Forget digital, I prefer my paper address book. Flipping through its pages I’m reminded of the extras I’ve added—birthdays, favorite colors, names of pets and tidbits like Wendy’s crazy about hedgehogs and P.J. has a thing for leopard prints.
My old book is shabby and worn, and every few years a friend gives me a new one. I thank her, then bury the book in the bottom of my underwear drawer. But there was a time when I would have used that new address book.
In my 20s and 30s my friends constantly moved, changed phone numbers, or got married, requiring near-monthly replacements.
In my 40s friends tended to stay put, and one book lasted the entire decade. But now in my 50s, the change has started up again, yet my friends aren’t moving or taking new names—they’re passing away.
My address book could be called The Book of the Dead. On some pages they out number the living. And this raises the question: Do I remove their names or leave them? This some this may sound morbid or maudlin or some other equally morose M-word, or at least like a Monty Python film—“Bring out your dead, bring out your dead.” But to me it’s a real dilemma. Intellectually I’m sure that purging their names is healthy, but emotionally—I can’t make myself do it.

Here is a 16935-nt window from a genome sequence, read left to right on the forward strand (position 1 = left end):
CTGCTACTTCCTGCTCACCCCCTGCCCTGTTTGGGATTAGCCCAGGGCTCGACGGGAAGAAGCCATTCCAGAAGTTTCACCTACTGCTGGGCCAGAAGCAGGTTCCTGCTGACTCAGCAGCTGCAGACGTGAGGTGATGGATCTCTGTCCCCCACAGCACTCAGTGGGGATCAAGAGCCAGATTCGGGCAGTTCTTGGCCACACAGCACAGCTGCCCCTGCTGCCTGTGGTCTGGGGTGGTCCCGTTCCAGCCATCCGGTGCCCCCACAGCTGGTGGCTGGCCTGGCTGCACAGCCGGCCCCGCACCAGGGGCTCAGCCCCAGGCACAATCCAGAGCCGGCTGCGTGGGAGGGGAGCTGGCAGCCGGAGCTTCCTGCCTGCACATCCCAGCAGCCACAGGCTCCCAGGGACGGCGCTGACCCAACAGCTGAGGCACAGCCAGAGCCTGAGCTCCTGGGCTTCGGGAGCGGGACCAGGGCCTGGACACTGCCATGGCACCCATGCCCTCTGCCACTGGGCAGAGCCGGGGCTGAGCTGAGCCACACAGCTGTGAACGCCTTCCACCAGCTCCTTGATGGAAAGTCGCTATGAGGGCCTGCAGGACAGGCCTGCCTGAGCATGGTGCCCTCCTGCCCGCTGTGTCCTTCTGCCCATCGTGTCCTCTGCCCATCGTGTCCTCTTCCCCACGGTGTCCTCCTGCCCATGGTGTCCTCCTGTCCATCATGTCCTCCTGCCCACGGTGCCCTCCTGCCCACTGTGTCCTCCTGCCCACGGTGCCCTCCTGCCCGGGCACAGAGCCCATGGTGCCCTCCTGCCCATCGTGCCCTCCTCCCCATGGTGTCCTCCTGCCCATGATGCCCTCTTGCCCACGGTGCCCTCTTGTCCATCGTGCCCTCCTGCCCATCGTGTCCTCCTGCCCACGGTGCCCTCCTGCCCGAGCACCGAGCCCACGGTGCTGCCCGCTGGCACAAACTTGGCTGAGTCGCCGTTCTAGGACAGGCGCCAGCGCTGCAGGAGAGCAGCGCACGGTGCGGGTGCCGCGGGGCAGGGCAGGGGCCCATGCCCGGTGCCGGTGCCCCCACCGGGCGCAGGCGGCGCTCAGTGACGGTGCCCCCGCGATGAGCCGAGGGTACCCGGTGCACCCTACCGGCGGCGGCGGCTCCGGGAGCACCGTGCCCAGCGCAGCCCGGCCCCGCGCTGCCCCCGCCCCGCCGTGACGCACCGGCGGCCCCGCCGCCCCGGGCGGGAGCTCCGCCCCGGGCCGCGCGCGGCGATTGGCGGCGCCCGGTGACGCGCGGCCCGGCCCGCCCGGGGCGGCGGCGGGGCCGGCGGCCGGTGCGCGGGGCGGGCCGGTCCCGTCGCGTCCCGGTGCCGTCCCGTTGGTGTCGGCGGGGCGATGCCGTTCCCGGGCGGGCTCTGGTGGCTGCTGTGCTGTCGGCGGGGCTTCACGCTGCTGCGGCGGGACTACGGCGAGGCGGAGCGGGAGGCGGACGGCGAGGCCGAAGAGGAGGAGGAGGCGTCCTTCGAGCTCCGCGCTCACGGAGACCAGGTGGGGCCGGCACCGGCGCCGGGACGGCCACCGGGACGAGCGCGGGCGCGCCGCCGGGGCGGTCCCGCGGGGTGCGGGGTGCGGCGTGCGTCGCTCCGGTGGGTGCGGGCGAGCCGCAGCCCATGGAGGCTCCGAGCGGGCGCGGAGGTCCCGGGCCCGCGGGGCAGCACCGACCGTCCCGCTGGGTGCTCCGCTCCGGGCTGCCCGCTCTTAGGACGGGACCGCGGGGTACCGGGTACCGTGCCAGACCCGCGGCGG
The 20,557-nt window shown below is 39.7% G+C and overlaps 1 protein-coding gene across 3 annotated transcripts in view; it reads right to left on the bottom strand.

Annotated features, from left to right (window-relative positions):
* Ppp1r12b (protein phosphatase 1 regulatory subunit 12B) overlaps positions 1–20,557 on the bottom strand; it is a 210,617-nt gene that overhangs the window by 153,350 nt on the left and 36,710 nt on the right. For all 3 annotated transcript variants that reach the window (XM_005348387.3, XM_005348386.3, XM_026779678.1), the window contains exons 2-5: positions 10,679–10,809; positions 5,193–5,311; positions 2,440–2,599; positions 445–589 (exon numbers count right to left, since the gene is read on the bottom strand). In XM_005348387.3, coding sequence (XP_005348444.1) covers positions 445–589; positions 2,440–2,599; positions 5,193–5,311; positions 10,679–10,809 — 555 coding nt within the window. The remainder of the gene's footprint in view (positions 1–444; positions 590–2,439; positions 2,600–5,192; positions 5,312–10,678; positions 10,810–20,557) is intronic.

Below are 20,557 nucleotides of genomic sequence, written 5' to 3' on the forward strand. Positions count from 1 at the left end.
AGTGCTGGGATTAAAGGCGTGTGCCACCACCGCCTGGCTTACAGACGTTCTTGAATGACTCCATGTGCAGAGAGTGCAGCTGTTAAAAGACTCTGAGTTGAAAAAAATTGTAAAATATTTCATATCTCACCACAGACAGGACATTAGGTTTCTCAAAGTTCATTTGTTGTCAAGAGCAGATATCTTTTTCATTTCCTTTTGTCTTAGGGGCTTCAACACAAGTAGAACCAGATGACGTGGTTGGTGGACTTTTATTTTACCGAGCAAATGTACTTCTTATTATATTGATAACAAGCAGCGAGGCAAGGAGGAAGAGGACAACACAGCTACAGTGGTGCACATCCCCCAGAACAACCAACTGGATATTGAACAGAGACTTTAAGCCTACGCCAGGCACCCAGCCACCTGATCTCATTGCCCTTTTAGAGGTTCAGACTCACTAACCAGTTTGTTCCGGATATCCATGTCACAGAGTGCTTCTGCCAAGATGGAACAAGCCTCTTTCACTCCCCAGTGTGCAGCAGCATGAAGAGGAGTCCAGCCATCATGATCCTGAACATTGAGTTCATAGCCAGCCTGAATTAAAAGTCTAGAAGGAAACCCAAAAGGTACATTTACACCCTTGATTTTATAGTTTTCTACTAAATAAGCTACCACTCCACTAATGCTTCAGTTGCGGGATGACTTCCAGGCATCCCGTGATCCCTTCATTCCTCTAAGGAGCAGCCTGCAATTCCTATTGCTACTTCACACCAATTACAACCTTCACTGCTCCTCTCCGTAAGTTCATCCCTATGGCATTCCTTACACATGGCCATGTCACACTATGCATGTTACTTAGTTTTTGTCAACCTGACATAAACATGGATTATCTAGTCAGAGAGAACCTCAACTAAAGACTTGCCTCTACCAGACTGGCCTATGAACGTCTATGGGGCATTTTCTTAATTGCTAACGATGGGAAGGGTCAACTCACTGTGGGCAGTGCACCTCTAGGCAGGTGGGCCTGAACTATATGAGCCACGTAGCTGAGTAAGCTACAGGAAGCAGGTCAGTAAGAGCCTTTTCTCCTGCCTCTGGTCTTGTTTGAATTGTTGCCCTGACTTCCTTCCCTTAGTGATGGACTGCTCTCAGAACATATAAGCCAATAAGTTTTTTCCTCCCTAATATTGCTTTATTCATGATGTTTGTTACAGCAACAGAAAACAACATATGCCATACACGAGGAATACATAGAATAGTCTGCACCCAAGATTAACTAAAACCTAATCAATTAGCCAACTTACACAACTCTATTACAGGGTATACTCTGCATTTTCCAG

I couldn’t be the only one gnashing teeth over this, so I asked how others handle it. One said, “I draw a big black X across the name.” One scrawls in red ink across the entry—Moved, Address Unknown. Another sticks an Avery label over the name so she can write over it. “It’s too depressing to see their names,” she said.
Though none of these methods appealed to me, talking about the problem did clarify my reluctance. It had nothing to do with the method of deleting—it had to do with letting go. It boiled down to: Do I want to forget the friends who are no longer here?
My answer was no. Finally I understood that simply because my departed friends can’t come to the phone right now doesn’t mean that they can’t come to me in my thoughts. So I’ve decided to leave my old address book exactly as is, and by making this conscious decision, seeing the names no longer saddens me. Now when I see them—I smile. I’d forgotten that Michael adored Puccini and swore his favorite color was puce, and that Sandy loved my lemon cookies and owned a mouse named Mr. Sparkle Whiskers.
Maybe this view is sappy and sentimental, but my friends—even those no longer here—will always be a part of my life and a part of my address book. And someday, when I’m unavailable by phone, I hope my friends will leave my name in their address books, and that they’ll look me up once in a while . . . and smile.